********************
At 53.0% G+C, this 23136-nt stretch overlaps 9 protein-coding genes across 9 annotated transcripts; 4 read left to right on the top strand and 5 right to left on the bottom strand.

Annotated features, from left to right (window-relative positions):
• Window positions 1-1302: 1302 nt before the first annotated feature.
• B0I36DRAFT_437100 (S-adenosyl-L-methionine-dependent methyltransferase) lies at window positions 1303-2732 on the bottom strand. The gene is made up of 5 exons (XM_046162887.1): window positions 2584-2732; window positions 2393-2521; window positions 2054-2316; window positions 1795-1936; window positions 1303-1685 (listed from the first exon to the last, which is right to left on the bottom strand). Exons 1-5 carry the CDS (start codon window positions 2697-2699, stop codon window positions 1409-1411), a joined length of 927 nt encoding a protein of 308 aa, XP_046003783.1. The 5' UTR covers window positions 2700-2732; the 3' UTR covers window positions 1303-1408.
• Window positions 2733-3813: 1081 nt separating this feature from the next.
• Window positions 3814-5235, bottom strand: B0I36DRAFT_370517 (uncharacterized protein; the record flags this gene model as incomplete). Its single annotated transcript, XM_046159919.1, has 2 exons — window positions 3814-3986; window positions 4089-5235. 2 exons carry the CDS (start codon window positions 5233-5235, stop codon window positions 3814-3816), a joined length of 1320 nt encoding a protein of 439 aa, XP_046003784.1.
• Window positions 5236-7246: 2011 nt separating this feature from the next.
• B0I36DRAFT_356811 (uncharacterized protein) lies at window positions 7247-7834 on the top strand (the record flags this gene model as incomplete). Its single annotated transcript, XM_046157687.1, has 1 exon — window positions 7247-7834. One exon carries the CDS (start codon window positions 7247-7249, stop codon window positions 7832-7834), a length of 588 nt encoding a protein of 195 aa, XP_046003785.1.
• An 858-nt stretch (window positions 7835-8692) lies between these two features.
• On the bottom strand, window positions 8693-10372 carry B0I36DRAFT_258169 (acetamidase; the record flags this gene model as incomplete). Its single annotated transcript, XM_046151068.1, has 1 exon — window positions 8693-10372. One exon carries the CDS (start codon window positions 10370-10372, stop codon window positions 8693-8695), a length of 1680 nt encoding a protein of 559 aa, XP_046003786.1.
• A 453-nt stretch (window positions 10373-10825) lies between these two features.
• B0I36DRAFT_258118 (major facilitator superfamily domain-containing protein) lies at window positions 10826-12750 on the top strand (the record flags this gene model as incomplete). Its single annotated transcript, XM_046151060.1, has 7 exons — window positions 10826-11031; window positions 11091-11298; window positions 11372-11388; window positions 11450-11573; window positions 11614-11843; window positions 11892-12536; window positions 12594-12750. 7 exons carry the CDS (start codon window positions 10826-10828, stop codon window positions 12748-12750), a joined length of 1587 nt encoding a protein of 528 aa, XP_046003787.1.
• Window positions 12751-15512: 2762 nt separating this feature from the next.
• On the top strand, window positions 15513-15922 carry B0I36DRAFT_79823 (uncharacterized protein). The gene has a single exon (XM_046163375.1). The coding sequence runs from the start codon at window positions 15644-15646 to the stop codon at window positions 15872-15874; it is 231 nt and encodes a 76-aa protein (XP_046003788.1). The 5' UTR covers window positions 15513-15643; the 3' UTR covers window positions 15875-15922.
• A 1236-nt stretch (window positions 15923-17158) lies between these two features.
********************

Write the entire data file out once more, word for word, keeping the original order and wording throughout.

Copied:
At 53.0% G+C, this 23136-nt stretch overlaps 9 protein-coding genes across 9 annotated transcripts; 4 read left to right on the top strand and 5 right to left on the bottom strand.

Annotated features, from left to right (window-relative positions):
• Window positions 1-1302: 1302 nt before the first annotated feature.
• B0I36DRAFT_437100 (S-adenosyl-L-methionine-dependent methyltransferase) lies at window positions 1303-2732 on the bottom strand. The gene is made up of 5 exons (XM_046162887.1): window positions 2584-2732; window positions 2393-2521; window positions 2054-2316; window positions 1795-1936; window positions 1303-1685 (listed from the first exon to the last, which is right to left on the bottom strand). Exons 1-5 carry the CDS (start codon window positions 2697-2699, stop codon window positions 1409-1411), a joined length of 927 nt encoding a protein of 308 aa, XP_046003783.1. The 5' UTR covers window positions 2700-2732; the 3' UTR covers window positions 1303-1408.
• Window positions 2733-3813: 1081 nt separating this feature from the next.
• Window positions 3814-5235, bottom strand: B0I36DRAFT_370517 (uncharacterized protein; the record flags this gene model as incomplete). Its single annotated transcript, XM_046159919.1, has 2 exons — window positions 3814-3986; window positions 4089-5235. 2 exons carry the CDS (start codon window positions 5233-5235, stop codon window positions 3814-3816), a joined length of 1320 nt encoding a protein of 439 aa, XP_046003784.1.
• Window positions 5236-7246: 2011 nt separating this feature from the next.
• B0I36DRAFT_356811 (uncharacterized protein) lies at window positions 7247-7834 on the top strand (the record flags this gene model as incomplete). Its single annotated transcript, XM_046157687.1, has 1 exon — window positions 7247-7834. One exon carries the CDS (start codon window positions 7247-7249, stop codon window positions 7832-7834), a length of 588 nt encoding a protein of 195 aa, XP_046003785.1.
• An 858-nt stretch (window positions 7835-8692) lies between these two features.
• On the bottom strand, window positions 8693-10372 carry B0I36DRAFT_258169 (acetamidase; the record flags this gene model as incomplete). Its single annotated transcript, XM_046151068.1, has 1 exon — window positions 8693-10372. One exon carries the CDS (start codon window positions 10370-10372, stop codon window positions 8693-8695), a length of 1680 nt encoding a protein of 559 aa, XP_046003786.1.
• A 453-nt stretch (window positions 10373-10825) lies between these two features.
• B0I36DRAFT_258118 (major facilitator superfamily domain-containing protein) lies at window positions 10826-12750 on the top strand (the record flags this gene model as incomplete). Its single annotated transcript, XM_046151060.1, has 7 exons — window positions 10826-11031; window positions 11091-11298; window positions 11372-11388; window positions 11450-11573; window positions 11614-11843; window positions 11892-12536; window positions 12594-12750. 7 exons carry the CDS (start codon window positions 10826-10828, stop codon window positions 12748-12750), a joined length of 1587 nt encoding a protein of 528 aa, XP_046003787.1.
• Window positions 12751-15512: 2762 nt separating this feature from the next.
• On the top strand, window positions 15513-15922 carry B0I36DRAFT_79823 (uncharacterized protein). The gene has a single exon (XM_046163375.1). The coding sequence runs from the start codon at window positions 15644-15646 to the stop codon at window positions 15872-15874; it is 231 nt and encodes a 76-aa protein (XP_046003788.1). The 5' UTR covers window positions 15513-15643; the 3' UTR covers window positions 15875-15922.
• A 1236-nt stretch (window positions 15923-17158) lies between these two features.